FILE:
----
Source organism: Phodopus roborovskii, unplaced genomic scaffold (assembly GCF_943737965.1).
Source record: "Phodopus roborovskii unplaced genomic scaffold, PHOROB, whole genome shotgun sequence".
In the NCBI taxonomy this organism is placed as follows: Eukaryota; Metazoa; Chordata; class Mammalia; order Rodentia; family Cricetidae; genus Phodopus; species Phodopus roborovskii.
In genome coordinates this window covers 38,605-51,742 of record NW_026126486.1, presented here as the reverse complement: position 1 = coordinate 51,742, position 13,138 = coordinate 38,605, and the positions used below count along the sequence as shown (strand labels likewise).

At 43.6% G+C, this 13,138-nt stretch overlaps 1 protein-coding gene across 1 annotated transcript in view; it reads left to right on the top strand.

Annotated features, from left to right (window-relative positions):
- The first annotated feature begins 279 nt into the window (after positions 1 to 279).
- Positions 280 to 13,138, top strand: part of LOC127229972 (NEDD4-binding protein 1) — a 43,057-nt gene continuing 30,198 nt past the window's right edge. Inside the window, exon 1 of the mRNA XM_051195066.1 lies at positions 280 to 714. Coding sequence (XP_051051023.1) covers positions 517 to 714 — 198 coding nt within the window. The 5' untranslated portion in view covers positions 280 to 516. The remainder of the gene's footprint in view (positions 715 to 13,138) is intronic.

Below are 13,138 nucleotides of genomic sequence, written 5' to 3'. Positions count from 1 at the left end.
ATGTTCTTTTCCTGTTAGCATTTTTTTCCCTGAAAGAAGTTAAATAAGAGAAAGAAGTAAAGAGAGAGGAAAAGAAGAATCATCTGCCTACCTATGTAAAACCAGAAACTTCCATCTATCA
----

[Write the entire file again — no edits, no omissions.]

Source organism: Phodopus roborovskii, unplaced genomic scaffold (assembly GCF_943737965.1).
Source record: "Phodopus roborovskii unplaced genomic scaffold, PHOROB, whole genome shotgun sequence".
In the NCBI taxonomy this organism is placed as follows: Eukaryota; Metazoa; Chordata; class Mammalia; order Rodentia; family Cricetidae; genus Phodopus; species Phodopus roborovskii.
In genome coordinates this window covers 38,605-51,742 of record NW_026126486.1, presented here as the reverse complement: position 1 = coordinate 51,742, position 13,138 = coordinate 38,605, and the positions used below count along the sequence as shown (strand labels likewise).

At 43.6% G+C, this 13,138-nt stretch overlaps 1 protein-coding gene across 1 annotated transcript in view; it reads left to right on the top strand.

Annotated features, from left to right (window-relative positions):
- The first annotated feature begins 279 nt into the window (after positions 1 to 279).
- Positions 280 to 13,138, top strand: part of LOC127229972 (NEDD4-binding protein 1) — a 43,057-nt gene continuing 30,198 nt past the window's right edge. Inside the window, exon 1 of the mRNA XM_051195066.1 lies at positions 280 to 714. Coding sequence (XP_051051023.1) covers positions 517 to 714 — 198 coding nt within the window. The 5' untranslated portion in view covers positions 280 to 516. The remainder of the gene's footprint in view (positions 715 to 13,138) is intronic.

Below are 13,138 nucleotides of genomic sequence, written 5' to 3'. Positions count from 1 at the left end.
ATGTTCTTTTCCTGTTAGCATTTTTTTCCCTGAAAGAAGTTAAATAAGAGAAAGAAGTAAAGAGAGAGGAAAAGAAGAATCATCTGCCTACCTATGTAAAACCAGAAACTTCCATCTATCA